The end of the matter; all has been heard. Fear God and keep his commandments, for this is the whole duty of man. For God will bring every deed into judgment, with every secret thing, whether good or evil. (Ecclesiastes 12:13-14)
These words confront us with life’s big questions. What is life all about, anyway? Why am I here? What’s the point? What should my life look like? Is there any meaning to it at all?
These are questions we all must answer. It’s so important that we face them head-on—don’t hold these questions at arm’s length. They are big questions; they deserve thoughtful answers.
The second to last verse in the book of Ecclesiastes can help us. It addresses the following question: After a thorough exploration of the complexities of life in this world and the reality of our quickly-approaching death, what is the end of the matter? Can we sum it all up?
The author of Ecclesiastes answers with these six words: “Fear God and keep his commandments.”
That’s it. It’s a very simple answer. It’s not complex; but it is profound. “Fear God and keep his commandments.”
Can we figure out life in this world, with all of its ups and downs, and unexpected twists, turns, and sufferings? No. So we focus on this simple reality: Fear God and keep his commandments.
But how do we do this? Let’s ask and answer three questions to find out.
Is It Important to Fear God?
Biblically, the call to fear God is of utmost importance.
We don’t need to look any further than our passage here in Ecclesiastes. Ecclesiastes 12:13 says, “this is the whole duty of man” (Translated literally, this say: This is all—the whole—of man).
Fearing God is also a central theme to the content of wisdom books in the Bible, like Proverbs and Job. For fearing God is the essence of wisdom.
- “The fear of the LORD is the beginning of knowledge” (Proverbs 1:7 ESV).
- “Charm is deceitful, and beauty is vain, but a woman who fears the LORD is to be praised” (Proverbs 31:30 ESV).
- “There was a man in the land of Uz whose name was Job, and that man was blameless and upright, one who feared God and turned away from evil” (Job 1:1 ESV).
- “And he said to man, ‘Behold, the fear of the Lord, that is wisdom, and to turn away from evil is understanding’” (Job 28:28 ESV).
The theme of fearing God pervades the rest of the Bible also.
- (What is the heart of our sin problem?) “There is no fear of God before their eyes” (Romans 3:18 ESV).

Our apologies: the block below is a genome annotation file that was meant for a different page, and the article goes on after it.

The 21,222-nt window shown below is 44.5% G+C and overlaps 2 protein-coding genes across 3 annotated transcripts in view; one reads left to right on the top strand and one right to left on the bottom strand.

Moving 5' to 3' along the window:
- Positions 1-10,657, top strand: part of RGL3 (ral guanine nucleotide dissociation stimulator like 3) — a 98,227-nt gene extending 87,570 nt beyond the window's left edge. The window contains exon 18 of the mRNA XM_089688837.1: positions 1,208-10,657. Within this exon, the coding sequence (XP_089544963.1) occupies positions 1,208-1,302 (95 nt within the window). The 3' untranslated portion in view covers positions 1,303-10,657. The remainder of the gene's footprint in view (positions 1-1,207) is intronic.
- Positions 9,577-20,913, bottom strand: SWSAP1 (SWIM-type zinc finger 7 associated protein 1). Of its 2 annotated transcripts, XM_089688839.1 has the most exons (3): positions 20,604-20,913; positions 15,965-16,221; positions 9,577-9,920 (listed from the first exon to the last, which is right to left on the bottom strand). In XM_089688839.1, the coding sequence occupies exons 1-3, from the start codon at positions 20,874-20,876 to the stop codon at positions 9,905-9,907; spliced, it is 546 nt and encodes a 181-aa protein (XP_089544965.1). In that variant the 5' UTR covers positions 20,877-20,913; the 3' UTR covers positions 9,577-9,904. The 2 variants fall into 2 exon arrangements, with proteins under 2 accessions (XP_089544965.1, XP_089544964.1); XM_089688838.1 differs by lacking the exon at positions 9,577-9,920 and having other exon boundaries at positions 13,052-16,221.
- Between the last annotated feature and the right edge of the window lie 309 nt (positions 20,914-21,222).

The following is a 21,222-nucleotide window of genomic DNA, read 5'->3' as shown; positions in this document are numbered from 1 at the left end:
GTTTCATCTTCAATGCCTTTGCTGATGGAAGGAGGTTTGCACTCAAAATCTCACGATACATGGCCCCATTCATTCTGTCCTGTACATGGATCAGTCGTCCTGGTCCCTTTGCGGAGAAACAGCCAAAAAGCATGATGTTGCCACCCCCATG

- “Therefore let us be grateful for receiving a kingdom that cannot be shaken, and thus let us offer to God acceptable worship, with reverence and awe, for our God is a consuming fire” (Hebrews 12:28–29 ESV).
Hear God’s Word! God’s Word tells us that fearing him ought to be central to our lives.
What Does It Mean to Fear God and Keep His Commandments?
First, fearing God means that we have a fundamental awe and respect for God.
We may not always feel this, but we have a deep awareness that God is holy and righteous, unwilling to tolerate evil (Hebrews 4:13; Psalm 5:4). He will always keep his Word to punish sin.
This awe of God is a key piece to our attitude, which our secular culture and the western church have nearly lost. We need an awe of God, a sense of his majesty, that drives us to hate sin, and turn away from evil (Proverbs 3:7).
The fear of God is the beginning of all wisdom—it is the beginning of living life as we were created to live it, in personal relationship with our God.
Second, fearing God does not mean that we can’t enjoy life.
There’s another command in Ecclesiastes: eat, drink, and find enjoyment in your toil (or work) (Ecclesiastes 2:24).
When we hear “fear God and keep his commandments” we may think that’s a rather strict and somber way of living. When we hear “eat, drink, and be merry” we instinctively think that’s a far better, more enjoyable life. But the Bible doesn’t intend for us to choose between these two commands. We must be people who obey both. So how do we bring the two together?
Part of fearing God and keeping his commandments is learning to enjoy (and not idolize) God’s good gifts in God’s presence: food, drink, marriage, friendship, work, and every other good gift of creation (James 1:17).
My family was on a vacation in north-western Michigan. And we had good food, good drink, time with siblings and parents, great conversation, relaxation, sunshine, beach, sports, books, swimming, mountain biking, watching kids play, sunsets, cool evenings, star-gazing—all wonderful gifts. One test of my fear of God is if I’m learning to deeply enjoy those simple gifts of life with thanksgiving in my heart to God, without being controlled by them, and without enjoying them in place of God himself.